Ultron is the classic case of technology-gone-wrong, created by Tony Stark in order to keep the entire world safe; needless to say that backfires in a big way as Ultron decides that in order for world peace to happen humanity needs to be wiped out for good. I gotta say, Ultron’s moving mouth was a terrible character design decision. Why on earth would you go to the trouble of creating a big scary robot with the creepy James Spader voice, only to undo it completely with that goofy moving mouth? Same goes for Ultron’s never-ending quips; yes the movie points out that Ultron mirrors his creator which I guess could include Tony’s constant snark, but again, it’s completely at odds with the look of the character which is clearly meant to inspire fear.

Speaking of quips and snark, maybe I’m just a bit over Whedon’s style in general, but they rarely got a chuckle out of me here, and the constant barrage of one-liners and would-be witty responses got well and truly obnoxious in the final battle. Way to undercut tension and pathos; the characters even quip before they die for god’s sake. It reminded me of a Buffy episode in Season 3 (and I’m a big fan of the show) which made me want to scream, could you please cut out the witty crap and just talk like normal people for a bit?

On the plus side, I enjoyed the main characters much more this time around; now that we’re done with introductions and getting-to-know-yous and everybody had settled into the team, it’s fun to watch the Avengers’ interactions and quiet moments. The party scene in which everyone has a go at lifting Thor’s hammer was hilarious. There will probably come a time when Tony Stark feels as stale as Jack Sparrow, but it hasn’t yet and Robert Downey Jr. is still entertaining to watch. Thor is still just kind of there and Captain America doesn’t get that much to do either, but whatever, Chris Hemsworth and Chris Evans are pretty. Hawkeye was a bit of a nothing character in the first movie, but here he’s given a lot more depth, which was a nice surprise. The Beauty and the Beast romance between Black Widow and Bruce Banner sorta comes out of nowhere (and the eventual kiss was rather cheesy), but the actors make it work. As a random aside, somebody please make a 1940-s set noir movie with Scarlett Johansson as the lead.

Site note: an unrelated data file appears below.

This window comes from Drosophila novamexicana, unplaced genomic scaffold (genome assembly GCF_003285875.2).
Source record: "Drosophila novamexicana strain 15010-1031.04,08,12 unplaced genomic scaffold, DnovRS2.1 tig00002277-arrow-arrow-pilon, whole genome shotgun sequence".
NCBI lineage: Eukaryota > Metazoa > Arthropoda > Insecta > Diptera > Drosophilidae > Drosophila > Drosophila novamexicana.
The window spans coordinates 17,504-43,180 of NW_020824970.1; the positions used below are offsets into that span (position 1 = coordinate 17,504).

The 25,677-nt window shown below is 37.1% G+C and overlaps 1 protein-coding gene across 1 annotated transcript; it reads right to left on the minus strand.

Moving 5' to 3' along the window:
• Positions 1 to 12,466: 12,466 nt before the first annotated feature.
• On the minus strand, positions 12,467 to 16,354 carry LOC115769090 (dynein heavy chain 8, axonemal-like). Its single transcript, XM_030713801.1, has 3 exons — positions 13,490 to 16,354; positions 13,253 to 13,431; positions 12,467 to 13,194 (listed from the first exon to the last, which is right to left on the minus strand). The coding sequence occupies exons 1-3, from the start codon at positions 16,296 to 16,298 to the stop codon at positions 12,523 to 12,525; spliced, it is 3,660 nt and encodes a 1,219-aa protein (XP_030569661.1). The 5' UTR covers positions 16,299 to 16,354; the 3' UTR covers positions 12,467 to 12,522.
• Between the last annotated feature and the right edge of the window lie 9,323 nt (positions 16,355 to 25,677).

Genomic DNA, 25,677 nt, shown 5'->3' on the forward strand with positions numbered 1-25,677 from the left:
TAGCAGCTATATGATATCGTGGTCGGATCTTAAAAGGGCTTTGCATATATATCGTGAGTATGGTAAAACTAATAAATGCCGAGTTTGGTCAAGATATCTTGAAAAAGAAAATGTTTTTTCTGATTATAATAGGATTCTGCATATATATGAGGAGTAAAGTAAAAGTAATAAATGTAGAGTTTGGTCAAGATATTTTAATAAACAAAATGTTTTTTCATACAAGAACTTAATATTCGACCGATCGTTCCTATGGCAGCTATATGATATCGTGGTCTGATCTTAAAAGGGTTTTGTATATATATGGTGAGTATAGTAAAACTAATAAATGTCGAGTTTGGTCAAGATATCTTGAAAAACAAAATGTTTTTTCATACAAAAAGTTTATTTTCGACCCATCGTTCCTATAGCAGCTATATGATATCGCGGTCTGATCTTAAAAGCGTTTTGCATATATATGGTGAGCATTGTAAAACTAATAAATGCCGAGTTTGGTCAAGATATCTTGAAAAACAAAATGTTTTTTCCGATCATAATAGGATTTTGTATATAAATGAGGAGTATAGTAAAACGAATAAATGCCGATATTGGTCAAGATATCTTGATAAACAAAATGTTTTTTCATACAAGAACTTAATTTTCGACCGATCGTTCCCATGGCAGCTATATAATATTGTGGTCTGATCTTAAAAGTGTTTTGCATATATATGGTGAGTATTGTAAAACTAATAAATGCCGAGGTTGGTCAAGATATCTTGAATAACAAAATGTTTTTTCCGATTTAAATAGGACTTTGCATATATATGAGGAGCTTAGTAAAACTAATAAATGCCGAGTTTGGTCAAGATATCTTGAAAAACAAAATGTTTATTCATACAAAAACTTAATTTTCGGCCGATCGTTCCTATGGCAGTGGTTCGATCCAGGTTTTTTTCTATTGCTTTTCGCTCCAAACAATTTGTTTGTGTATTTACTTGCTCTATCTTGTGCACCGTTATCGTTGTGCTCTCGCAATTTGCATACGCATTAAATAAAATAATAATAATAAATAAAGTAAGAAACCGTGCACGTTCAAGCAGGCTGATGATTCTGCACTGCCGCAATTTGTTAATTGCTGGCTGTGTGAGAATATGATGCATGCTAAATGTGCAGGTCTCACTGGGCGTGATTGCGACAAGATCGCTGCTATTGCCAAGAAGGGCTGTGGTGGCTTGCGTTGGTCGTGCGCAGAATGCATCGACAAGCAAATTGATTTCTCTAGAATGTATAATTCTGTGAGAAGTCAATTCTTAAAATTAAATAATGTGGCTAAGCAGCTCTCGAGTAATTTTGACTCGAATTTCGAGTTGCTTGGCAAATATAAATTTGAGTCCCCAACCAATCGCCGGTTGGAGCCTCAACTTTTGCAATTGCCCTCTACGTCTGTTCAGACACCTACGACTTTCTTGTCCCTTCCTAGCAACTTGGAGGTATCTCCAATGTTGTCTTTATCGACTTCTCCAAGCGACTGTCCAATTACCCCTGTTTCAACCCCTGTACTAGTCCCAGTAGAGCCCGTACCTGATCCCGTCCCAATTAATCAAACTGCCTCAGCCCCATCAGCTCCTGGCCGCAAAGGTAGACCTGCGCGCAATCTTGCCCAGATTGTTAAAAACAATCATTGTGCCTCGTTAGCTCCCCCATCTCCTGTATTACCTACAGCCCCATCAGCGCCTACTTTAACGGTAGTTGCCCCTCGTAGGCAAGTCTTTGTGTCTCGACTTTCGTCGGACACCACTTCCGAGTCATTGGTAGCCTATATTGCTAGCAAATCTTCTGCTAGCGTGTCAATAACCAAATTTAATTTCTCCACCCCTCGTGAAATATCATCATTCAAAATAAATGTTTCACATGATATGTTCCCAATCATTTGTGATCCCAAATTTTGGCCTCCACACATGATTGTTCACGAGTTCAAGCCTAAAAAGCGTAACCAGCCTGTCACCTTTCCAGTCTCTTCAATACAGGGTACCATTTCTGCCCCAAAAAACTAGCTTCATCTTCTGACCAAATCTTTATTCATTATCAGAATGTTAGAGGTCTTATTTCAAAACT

I loved Paul Bettany’s Vision, an enchantingly strange and angelic creation who is a gamble that initially brings the team to blows. I also liked Elizabeth Olsen as Scarlet Witch (despite the rather dodgy Eastern European accent), and while this movie’s Quicksilver is not as much of a showstopper as Evan Peters‘ in Days of Future Past, he worked reasonably well. I was happy not to see Nick Fury as much this time around. Samuel L. Jackson is awesome but I just don’t think he’s a good fit for playing authority figures. He was a bore in Star Wars prequels and I find him bland as Fury as well.

I liked the story much better than in the first Avengers; technology-gone-amok is nothing new but it’s still heaps more interesting than a bunch of boring aliens with vague motivations. There were still heaps of problems though. Everything is way too rushed. The movie throws in some intriguing strands and ideas that are covered with a couple of lines of dialogue and never get explored any further, because the plot has to plot. Also, I am getting tired of the whole franchiseatis and movies setting up things for other future movies. I don’t even get why they bother – am I really going to remember a couple of brief scenes three years later when the next movie comes out? It’s just all unnecessary flab. Still, I look forward to the final two-parter in this series a lot more than I thought I would.